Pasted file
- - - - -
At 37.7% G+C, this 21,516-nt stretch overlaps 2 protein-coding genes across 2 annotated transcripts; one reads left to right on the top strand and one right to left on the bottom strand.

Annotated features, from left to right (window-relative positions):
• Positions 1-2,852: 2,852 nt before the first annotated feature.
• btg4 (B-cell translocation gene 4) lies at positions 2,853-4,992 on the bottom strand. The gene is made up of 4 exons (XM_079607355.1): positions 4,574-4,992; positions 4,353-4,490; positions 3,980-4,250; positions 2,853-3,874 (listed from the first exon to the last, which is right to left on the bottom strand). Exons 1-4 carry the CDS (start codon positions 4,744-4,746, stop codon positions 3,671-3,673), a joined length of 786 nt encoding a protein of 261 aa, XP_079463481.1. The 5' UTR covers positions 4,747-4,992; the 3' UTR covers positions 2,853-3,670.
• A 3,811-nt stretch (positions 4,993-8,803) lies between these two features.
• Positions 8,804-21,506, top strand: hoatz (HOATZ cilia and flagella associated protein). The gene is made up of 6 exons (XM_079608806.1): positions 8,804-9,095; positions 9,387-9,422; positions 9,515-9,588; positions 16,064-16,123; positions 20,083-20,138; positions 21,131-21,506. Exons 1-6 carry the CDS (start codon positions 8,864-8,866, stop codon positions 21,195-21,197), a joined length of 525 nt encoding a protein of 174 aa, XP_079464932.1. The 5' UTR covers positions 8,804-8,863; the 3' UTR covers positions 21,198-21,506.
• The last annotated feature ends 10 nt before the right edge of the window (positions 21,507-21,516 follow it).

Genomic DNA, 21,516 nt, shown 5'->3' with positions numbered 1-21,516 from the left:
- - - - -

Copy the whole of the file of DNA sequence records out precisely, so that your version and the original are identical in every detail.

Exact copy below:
At 37.7% G+C, this 21,516-nt stretch overlaps 2 protein-coding genes across 2 annotated transcripts; one reads left to right on the top strand and one right to left on the bottom strand.

Annotated features, from left to right (window-relative positions):
• Positions 1-2,852: 2,852 nt before the first annotated feature.
• btg4 (B-cell translocation gene 4) lies at positions 2,853-4,992 on the bottom strand. The gene is made up of 4 exons (XM_079607355.1): positions 4,574-4,992; positions 4,353-4,490; positions 3,980-4,250; positions 2,853-3,874 (listed from the first exon to the last, which is right to left on the bottom strand). Exons 1-4 carry the CDS (start codon positions 4,744-4,746, stop codon positions 3,671-3,673), a joined length of 786 nt encoding a protein of 261 aa, XP_079463481.1. The 5' UTR covers positions 4,747-4,992; the 3' UTR covers positions 2,853-3,670.
• A 3,811-nt stretch (positions 4,993-8,803) lies between these two features.
• Positions 8,804-21,506, top strand: hoatz (HOATZ cilia and flagella associated protein). The gene is made up of 6 exons (XM_079608806.1): positions 8,804-9,095; positions 9,387-9,422; positions 9,515-9,588; positions 16,064-16,123; positions 20,083-20,138; positions 21,131-21,506. Exons 1-6 carry the CDS (start codon positions 8,864-8,866, stop codon positions 21,195-21,197), a joined length of 525 nt encoding a protein of 174 aa, XP_079464932.1. The 5' UTR covers positions 8,804-8,863; the 3' UTR covers positions 21,198-21,506.
• The last annotated feature ends 10 nt before the right edge of the window (positions 21,507-21,516 follow it).

Genomic DNA, 21,516 nt, shown 5'->3' with positions numbered 1-21,516 from the left: